ways. At first sight it appears that each mutation in a gene encoding a pathway component is likely to have many phenotypic effects. Is it possible to associate a main effect with one aspect of phenotype? Perhaps, if gene redundancy and specialization in expression patterns approximates a one-to-one correspondence between gene and phenotype. Whether the unraveling of phenotypic determination will be so simple remains to be seen, but there is some reason to be optimistic based on flower color analyses.
Another fascinating result of this work is the overwhelming importance of mobile elements as generators of phenotypic diversity. All except one of the flower color phenotypes analyzed so far in both I. purpurea and I. nil are the result of transposon insertions. This strongly implies that transposable elements are the major cause of mutations that yield an obvious phenotype in these plant species. Because the distribution of transposons appears to be heterogeneous across plant genomes, it seems reasonable to speculate that some species may experience higher mutation rates and therefore may be more flexible in adapting to environmental changes than other plant species. In the case of I. purpurea, a significant environmental change was the appearance of human plant domesticators who selected and propagated unusual phenotypes for esthetic and perhaps other purposes. The plant has clearly been successful, at least in the short term, by virtue of its ability to adapt to this circumstance.
A number of questions remain to be resolved before this work can be seen as complete. First, the gene that is clearly subject to selection in nature is not a structural gene determining an enzyme in the anthocyanin pathway but, instead, a regulatory gene that determines the floral distribution of pigmentation (W/w locus). To date, this gene has not been characterized at the molecular level, and we do not know the nature of the mutational changes that cause the white phenotype. We do know a lot about the A/a locus, which also determines a white (albino) phenotype, and we can probably assume that this phenotype is also discriminated against by insect pollinators, but the albino phenotype is rare in populations. So major gaps exist in our present knowledge, but we have every reason to expect these gaps to fill in over time. Interestingly, we do know the molecular bases for the P/p locus phenotypes, but so far there is no evidence of selection in nature at this locus, although in a broader sense it is clear that man has selected this polymorphism for propagation.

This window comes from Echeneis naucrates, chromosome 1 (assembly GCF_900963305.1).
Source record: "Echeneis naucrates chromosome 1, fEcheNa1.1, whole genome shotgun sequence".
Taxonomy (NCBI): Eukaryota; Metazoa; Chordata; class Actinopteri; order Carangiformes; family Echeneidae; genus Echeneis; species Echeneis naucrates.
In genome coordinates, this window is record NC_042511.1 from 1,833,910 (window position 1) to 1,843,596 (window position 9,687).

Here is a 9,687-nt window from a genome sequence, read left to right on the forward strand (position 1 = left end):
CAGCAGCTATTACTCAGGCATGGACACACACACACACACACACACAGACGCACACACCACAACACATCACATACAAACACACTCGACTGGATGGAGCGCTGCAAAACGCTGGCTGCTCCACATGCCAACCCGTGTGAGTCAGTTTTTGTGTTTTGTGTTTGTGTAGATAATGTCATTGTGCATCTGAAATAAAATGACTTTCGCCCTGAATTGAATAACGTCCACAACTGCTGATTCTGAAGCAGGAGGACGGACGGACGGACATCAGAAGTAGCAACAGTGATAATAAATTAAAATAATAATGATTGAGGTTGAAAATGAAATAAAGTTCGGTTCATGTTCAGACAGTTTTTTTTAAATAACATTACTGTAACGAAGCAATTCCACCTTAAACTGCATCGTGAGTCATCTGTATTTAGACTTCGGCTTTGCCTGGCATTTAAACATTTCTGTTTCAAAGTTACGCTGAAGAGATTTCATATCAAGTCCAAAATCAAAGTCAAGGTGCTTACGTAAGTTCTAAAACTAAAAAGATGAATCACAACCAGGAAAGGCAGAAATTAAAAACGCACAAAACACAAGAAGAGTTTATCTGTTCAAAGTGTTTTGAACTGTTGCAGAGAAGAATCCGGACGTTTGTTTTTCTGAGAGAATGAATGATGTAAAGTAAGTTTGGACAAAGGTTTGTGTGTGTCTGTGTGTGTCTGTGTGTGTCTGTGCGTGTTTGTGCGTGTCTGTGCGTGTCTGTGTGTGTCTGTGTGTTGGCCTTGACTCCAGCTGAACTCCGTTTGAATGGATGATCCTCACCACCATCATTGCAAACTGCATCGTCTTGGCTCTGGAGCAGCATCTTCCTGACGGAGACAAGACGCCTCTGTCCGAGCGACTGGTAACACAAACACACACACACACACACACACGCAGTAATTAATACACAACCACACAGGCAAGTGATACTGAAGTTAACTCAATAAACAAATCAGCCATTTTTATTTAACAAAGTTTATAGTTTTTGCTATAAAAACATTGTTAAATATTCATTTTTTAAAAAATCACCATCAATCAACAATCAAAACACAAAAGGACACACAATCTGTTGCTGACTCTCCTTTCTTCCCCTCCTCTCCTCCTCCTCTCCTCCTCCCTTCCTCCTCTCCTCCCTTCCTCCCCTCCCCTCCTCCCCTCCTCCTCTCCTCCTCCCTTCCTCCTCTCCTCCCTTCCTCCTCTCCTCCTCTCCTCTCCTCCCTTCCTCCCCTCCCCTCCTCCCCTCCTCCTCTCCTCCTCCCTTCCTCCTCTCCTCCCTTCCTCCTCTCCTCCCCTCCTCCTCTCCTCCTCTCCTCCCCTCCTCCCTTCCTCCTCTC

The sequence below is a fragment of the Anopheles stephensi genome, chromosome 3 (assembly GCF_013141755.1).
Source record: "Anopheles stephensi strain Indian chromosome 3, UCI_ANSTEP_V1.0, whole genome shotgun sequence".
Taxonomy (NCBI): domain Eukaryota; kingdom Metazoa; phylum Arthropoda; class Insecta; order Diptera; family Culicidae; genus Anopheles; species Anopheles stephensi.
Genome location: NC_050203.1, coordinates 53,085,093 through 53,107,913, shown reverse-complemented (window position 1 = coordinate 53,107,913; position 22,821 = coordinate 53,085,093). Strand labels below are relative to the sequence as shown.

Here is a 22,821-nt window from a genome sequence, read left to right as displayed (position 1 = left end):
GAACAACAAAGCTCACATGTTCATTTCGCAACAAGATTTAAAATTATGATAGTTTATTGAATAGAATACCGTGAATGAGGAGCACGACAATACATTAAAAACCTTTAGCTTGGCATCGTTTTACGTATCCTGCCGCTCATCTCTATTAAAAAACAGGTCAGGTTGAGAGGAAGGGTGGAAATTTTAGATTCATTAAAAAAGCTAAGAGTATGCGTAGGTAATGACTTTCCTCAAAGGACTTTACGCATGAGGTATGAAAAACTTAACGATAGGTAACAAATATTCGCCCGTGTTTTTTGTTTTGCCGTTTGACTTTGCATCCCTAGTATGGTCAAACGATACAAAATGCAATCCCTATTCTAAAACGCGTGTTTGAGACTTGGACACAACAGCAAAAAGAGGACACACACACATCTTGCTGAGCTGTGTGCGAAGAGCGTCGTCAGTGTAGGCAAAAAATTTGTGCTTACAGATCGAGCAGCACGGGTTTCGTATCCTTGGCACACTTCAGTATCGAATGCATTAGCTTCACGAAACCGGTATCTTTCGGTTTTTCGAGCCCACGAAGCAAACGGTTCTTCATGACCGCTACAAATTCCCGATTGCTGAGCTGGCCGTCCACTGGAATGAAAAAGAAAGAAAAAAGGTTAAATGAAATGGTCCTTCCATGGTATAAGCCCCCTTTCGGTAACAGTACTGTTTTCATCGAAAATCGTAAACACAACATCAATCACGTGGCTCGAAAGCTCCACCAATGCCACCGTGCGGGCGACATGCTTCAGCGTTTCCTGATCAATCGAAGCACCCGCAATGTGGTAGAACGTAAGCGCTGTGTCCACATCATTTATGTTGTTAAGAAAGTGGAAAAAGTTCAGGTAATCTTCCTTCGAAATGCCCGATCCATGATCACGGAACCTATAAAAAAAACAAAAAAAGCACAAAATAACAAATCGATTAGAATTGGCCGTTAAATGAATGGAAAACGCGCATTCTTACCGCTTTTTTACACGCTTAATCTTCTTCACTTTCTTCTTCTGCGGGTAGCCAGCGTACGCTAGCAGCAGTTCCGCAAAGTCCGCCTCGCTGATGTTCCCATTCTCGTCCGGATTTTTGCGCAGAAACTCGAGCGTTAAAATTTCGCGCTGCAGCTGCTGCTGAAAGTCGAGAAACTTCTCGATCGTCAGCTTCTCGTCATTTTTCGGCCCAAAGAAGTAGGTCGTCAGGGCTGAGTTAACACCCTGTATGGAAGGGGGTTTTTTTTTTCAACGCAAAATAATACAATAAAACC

A second limitation is that most population work has focused on the southeastern U.S., where the plant is introduced, rather than on native populations in the central highlands of Mexico. The southeastern U.S. is not the geographical region in which the species evolved, and it is not possible to make inferences about the longer term ecological circumstances that shaped the evolution of this species based on investigations